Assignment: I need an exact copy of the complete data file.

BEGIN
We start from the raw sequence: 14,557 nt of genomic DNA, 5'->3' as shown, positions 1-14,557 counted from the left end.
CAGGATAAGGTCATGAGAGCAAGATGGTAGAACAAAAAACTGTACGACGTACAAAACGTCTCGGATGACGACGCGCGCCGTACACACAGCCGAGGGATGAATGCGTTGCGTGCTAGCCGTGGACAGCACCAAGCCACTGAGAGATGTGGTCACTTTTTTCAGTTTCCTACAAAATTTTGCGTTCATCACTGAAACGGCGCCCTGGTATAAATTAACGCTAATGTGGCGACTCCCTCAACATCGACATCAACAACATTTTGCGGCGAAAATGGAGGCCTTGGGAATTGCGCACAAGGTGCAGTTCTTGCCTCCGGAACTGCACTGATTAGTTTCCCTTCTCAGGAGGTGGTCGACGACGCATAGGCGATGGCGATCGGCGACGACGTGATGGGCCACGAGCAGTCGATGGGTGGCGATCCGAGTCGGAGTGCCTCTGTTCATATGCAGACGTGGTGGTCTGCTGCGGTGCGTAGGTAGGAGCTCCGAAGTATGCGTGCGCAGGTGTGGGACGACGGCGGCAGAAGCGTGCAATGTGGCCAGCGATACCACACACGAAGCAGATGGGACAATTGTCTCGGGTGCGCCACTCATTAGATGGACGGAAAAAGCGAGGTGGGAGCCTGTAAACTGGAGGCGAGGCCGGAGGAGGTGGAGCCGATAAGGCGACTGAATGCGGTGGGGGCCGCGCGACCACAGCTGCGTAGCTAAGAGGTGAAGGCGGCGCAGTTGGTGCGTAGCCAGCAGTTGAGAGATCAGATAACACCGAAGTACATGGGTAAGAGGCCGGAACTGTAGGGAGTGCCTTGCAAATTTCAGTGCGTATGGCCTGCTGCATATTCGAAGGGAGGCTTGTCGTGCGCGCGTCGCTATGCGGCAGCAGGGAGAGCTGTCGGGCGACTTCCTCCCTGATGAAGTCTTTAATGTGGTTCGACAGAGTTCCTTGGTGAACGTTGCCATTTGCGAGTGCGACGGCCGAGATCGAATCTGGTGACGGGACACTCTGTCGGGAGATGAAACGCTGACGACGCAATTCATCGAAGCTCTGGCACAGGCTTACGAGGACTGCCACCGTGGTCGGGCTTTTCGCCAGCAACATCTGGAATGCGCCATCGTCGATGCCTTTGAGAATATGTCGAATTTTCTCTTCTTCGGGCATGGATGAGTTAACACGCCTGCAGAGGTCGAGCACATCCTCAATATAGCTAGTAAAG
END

We start from the raw sequence: 14,557 nt of genomic DNA, 5'->3' as shown, positions 1-14,557 counted from the left end.
CAGGATAAGGTCATGAGAGCAAGATGGTAGAACAAAAAACTGTACGACGTACAAAACGTCTCGGATGACGACGCGCGCCGTACACACAGCCGAGGGATGAATGCGTTGCGTGCTAGCCGTGGACAGCACCAAGCCACTGAGAGATGTGGTCACTTTTTTCAGTTTCCTACAAAATTTTGCGTTCATCACTGAAACGGCGCCCTGGTATAAATTAACGCTAATGTGGCGACTCCCTCAACATCGACATCAACAACATTTTGCGGCGAAAATGGAGGCCTTGGGAATTGCGCACAAGGTGCAGTTCTTGCCTCCGGAACTGCACTGATTAGTTTCCCTTCTCAGGAGGTGGTCGACGACGCATAGGCGATGGCGATCGGCGACGACGTGATGGGCCACGAGCAGTCGATGGGTGGCGATCCGAGTCGGAGTGCCTCTGTTCATATGCAGACGTGGTGGTCTGCTGCGGTGCGTAGGTAGGAGCTCCGAAGTATGCGTGCGCAGGTGTGGGACGACGGCGGCAGAAGCGTGCAATGTGGCCAGCGATACCACACACGAAGCAGATGGGACAATTGTCTCGGGTGCGCCACTCATTAGATGGACGGAAAAAGCGAGGTGGGAGCCTGTAAACTGGAGGCGAGGCCGGAGGAGGTGGAGCCGATAAGGCGACTGAATGCGGTGGGGGCCGCGCGACCACAGCTGCGTAGCTAAGAGGTGAAGGCGGCGCAGTTGGTGCGTAGCCAGCAGTTGAGAGATCAGATAACACCGAAGTACATGGGTAAGAGGCCGGAACTGTAGGGAGTGCCTTGCAAATTTCAGTGCGTATGGCCTGCTGCATATTCGAAGGGAGGCTTGTCGTGCGCGCGTCGCTATGCGGCAGCAGGGAGAGCTGTCGGGCGACTTCCTCCCTGATGAAGTCTTTAATGTGGTTCGACAGAGTTCCTTGGTGAACGTTGCCATTTGCGAGTGCGACGGCCGAGATCGAATCTGGTGACGGGACACTCTGTCGGGAGATGAAACGCTGACGACGCAATTCATCGAAGCTCTGGCACAGGCTTACGAGGACTGCCACCGTGGTCGGGCTTTTCGCCAGCAACATCTGGAATGCGCCATCGTCGATGCCTTTGAGAATATGTCGAATTTTCTCTTCTTCGGGCATGGATGAGTTAACACGCCTGCAGAGGTCGAGCACATCCTCAATATAGCTAGTAAAG